What Tendulkar taught the Proteas


11 October 2013

“South Africa was readmitted into international cricket 20 years ago. Since then everything has changed: the flag, the national anthem, the name of the team. But, in all the years since readmission, there has been one constant: Sachin Tendulkar.

“When you play Tendulkar, you’re a living part of cricket’s best traditions. A hundred against you isn’t a setback, it’s a war story to be treasured. When you dismiss him, it’s not just a cricketing triumph, but rather one of the truest, finest moments of success you will ever experience in your life. In all, South Africa has played against the Little Master for almost as long as the country was out of international cricket …”

The greatest batsman since Sir Donald Bradman announced his imminent retirement this week. Writer and journalist Tom Eaton takes an-depth look at the history of South African cricket’s relationship with Tendulkar in a 10 000-word e-book that can be purchased via online publisher Mampoer, who have kindly given permission for SAinfo to publish the following extract from Full Circle: what the Proteas learned from Sachin Tendulkar.

The Wanderers, Friday, 27 Nov 1992

By Tom Eaton

It’s a mercy killing, really. Ravi Shastri has taken over an hour to crawl to 7. The inevitable nick might have come sooner if South Africa had had a fit pace battery, but Meyrick Pringle has gone to hospital after top-edging Manoj Prabhakar into his eye in the first innings. Still, India is hardly running away with this. They’ve barely kept out Brian McMillan’s medium-quick splice-bangers, and they haven’t got Craig Matthews off the square. No, that’s not fair: Ravi just got him off the square, all the way to slip. And Allan Donald, well… if they were better against pace they might have come close to edging a couple more, but so far they’ve been half a second and six inches away from anything resembling a confident shot.

So, here we are. 27 for 1, the Bullring roaring, Test cricket back at the Wanderers after twenty-two years, Nelson Mandela somewhere up in the VIP boxes. But there’s no time for historical musings because Big Mac has just banged into Ajay Jadeja’s knee-roll and that’s 27 for 2. Maybe one day you’ll get more blase about wickets, but for now, three Tests into your career and South Africa’s return to international cricket, you’ll dish out the high-fives like a whooping fool.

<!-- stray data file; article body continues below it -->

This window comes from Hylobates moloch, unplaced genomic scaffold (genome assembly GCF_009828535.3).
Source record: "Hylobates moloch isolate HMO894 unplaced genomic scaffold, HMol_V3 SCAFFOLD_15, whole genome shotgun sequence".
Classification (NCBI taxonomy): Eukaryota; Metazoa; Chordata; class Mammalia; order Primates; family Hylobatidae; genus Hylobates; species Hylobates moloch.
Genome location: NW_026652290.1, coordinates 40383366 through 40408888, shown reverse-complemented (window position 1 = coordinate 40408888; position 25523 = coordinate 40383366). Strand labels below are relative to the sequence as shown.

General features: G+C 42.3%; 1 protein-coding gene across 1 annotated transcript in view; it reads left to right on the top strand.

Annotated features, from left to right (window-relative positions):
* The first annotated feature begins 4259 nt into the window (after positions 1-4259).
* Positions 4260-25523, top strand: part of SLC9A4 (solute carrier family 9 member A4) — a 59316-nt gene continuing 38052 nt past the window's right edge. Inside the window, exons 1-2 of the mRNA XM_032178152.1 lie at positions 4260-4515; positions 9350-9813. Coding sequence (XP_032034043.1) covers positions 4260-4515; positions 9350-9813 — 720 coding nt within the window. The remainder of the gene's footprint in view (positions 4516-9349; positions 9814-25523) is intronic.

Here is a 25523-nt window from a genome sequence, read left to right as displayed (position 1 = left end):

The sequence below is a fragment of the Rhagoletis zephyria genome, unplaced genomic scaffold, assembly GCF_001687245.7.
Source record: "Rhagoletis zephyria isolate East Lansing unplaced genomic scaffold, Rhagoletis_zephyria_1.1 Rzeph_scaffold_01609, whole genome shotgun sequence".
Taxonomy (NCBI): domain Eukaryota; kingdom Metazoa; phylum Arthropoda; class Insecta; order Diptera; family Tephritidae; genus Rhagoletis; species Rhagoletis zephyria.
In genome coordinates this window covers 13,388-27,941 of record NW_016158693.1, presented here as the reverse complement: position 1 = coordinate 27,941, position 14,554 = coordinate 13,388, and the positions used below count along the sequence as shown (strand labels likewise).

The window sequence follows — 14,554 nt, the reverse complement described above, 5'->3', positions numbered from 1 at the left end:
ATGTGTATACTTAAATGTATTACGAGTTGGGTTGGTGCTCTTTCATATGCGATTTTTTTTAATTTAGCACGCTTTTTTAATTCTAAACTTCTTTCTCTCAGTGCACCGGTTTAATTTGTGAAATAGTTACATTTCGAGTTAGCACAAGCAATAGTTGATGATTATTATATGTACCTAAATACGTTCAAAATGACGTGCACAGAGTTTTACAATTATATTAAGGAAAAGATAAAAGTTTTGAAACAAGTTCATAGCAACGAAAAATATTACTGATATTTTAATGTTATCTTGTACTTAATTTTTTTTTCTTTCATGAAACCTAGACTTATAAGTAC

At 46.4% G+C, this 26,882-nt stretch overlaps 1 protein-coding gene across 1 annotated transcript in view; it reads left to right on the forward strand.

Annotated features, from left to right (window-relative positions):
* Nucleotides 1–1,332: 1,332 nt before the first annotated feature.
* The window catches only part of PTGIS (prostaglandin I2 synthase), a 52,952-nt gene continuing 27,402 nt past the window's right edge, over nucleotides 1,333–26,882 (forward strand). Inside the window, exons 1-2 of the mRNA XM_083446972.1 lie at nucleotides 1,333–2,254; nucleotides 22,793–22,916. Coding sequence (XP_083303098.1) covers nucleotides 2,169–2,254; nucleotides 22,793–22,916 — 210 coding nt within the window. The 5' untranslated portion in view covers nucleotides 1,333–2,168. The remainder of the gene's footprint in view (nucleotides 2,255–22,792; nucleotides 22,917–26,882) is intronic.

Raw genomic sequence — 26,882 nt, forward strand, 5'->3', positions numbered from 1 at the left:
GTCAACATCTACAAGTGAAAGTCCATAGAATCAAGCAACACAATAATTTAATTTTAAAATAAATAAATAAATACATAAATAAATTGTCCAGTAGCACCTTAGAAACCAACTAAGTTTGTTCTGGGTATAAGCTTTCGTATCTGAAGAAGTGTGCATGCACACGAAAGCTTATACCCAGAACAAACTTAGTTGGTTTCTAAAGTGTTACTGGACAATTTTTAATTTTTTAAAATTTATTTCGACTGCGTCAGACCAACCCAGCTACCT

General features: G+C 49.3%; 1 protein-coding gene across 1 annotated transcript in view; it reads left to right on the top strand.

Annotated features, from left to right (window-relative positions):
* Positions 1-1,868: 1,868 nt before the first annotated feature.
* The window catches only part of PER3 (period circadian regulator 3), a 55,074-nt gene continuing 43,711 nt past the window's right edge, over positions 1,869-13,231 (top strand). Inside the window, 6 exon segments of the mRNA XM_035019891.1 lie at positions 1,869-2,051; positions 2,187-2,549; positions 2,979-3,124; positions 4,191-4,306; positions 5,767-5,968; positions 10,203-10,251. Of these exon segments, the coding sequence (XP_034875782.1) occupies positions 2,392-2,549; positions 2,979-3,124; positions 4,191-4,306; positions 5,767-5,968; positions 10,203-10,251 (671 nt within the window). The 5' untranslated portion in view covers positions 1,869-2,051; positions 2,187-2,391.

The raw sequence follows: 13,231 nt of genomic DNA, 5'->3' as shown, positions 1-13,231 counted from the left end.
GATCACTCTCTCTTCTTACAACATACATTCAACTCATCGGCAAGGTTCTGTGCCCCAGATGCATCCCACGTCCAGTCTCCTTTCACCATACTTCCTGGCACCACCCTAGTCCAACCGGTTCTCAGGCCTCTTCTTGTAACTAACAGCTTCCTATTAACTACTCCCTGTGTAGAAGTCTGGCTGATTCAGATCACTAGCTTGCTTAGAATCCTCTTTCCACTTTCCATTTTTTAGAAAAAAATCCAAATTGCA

Jadeja reckons it was a rough call and he’s walking off as slowly as he can, so you’re back at slip by the time the new kid steps onto the field. At this distance he looks far younger than 19, more a lost 15-year-old, a weedy little cherub strapped into his dad’s pads. Apparently those pads once belonged to Sunil Gavaskar. You never saw Sunny play, but you’ve heard the stories from the old South Africa pros who played on the county circuit, and you can’t help thinking the comparisons with this shrimp might be overblown.

To be fair, he made a pretty half-century when you and the rest of the South Africans made your international debuts at Calcutta a year ago. Gutsy innings it was, coming in at 3 for 2 and scoring a third of India’s runs. And the Aussie media are still going ape-shit over the 148 not out he made at Sydney in January this year, off Craig McDermott and Merv Hughes, no less. Not that the rest of the attack sounded up too much, mind you: this new Aussie leg-spinner sounds like complete rubbish. Took 1 for 150 and got klapped all over the place by Shastri. Shane something-or-other. In a nutshell, none of you are exactly overawed.

Big Mac is breathing hard, fingering the ball in his giant paw, but has enough breath to point out to the cordon that this kid is barely taller than the stumps. As he turns to take guard, we see that those ridiculous pads are being held on by a prehistoric arrangement of calf-strangling straps and buckles. Don’t they have velcro in India?

He’s scratching out his mark now and doing a decent impression of an imperious little Napoleon, but he can’t hide the anxiety in his body language as he looks around to find Jonty Rhodes. Two weeks ago he ran himself into the history books and out of the first Test at Durban, playing tip-and-run with Shastri. Ravi has been around long enough to know a suicide single when he sees one, and by the time the kid had been sent back, Jonty had teleported himself around from backward point and whipped it in low and flat to Andrew Hudson at short leg. Kepler blocked your line of sight, but Hudders seemed convinced, and if Hudders says it’s out, you can carve it in stone as the Eleventh Commandment. So you joined the choir howling at Cyril Mitchley at square leg, and Cyril got that yep-that’s-almost-good-enough-for-me look, and then referred it “upstairs’ to Karl Liebenberg. The first batsman to be given out by someone watching TV. Go figure.

They might rate this kid, but it was a grubby end to a forgettable little innings. Then again, that whole Test was pretty grim. Apparently only 30 000 people came in over the five days. You can’t blame them: India took 134 overs to crawl to 277. Champagne cricket it wasn’t.